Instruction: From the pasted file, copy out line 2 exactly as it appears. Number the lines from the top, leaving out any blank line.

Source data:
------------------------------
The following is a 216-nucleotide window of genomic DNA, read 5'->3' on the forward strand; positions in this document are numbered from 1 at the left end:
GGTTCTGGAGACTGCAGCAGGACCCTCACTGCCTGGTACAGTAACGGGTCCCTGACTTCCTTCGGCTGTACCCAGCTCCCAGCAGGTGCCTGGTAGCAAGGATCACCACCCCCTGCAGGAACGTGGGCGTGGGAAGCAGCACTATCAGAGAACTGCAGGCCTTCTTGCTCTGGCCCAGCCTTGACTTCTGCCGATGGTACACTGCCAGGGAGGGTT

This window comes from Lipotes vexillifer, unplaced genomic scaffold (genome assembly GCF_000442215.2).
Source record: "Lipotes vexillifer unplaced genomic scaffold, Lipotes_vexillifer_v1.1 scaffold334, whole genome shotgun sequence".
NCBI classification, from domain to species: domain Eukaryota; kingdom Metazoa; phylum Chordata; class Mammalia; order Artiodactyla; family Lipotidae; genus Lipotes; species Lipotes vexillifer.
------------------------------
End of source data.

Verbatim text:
GGTTCTGGAGACTGCAGCAGGACCCTCACTGCCTGGTACAGTAACGGGTCCCTGACTTCCTTCGGCTGTACCCAGCTCCCAGCAGGTGCCTGGTAGCAAGGATCACCACCCCCTGCAGGAACGTGGGCGTGGGAAGCAGCACTATCAGAGAACTGCAGGCCTTCTTGCTCTGGCCCAGCCTTGACTTCTGCCGATGGTACACTGCCAGGGAGGGTT